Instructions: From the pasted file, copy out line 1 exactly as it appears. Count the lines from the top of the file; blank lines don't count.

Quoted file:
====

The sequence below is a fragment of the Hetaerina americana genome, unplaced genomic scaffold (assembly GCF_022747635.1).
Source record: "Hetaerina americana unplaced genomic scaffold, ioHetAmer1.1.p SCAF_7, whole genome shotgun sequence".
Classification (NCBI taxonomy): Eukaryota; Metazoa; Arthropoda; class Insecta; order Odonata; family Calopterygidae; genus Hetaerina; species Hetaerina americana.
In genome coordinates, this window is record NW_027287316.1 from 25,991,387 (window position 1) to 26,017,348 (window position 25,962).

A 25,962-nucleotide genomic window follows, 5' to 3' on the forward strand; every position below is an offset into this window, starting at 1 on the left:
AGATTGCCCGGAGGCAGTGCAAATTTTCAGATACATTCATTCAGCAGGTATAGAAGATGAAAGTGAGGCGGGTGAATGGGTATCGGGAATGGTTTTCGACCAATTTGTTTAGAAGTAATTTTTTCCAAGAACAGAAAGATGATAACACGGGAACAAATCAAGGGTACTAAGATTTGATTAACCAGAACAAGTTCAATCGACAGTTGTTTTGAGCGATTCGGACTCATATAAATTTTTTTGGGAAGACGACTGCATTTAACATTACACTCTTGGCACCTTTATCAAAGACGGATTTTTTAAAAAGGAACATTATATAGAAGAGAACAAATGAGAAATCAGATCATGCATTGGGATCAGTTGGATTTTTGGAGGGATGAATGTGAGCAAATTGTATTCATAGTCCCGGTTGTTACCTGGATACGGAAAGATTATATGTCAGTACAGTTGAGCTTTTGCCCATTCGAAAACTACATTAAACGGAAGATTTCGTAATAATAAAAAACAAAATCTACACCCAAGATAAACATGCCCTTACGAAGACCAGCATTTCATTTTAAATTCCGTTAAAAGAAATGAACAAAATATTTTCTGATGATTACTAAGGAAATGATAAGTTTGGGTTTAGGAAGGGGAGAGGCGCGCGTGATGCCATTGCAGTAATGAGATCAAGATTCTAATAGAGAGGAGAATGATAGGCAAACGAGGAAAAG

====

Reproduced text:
The sequence below is a fragment of the Hetaerina americana genome, unplaced genomic scaffold (assembly GCF_022747635.1).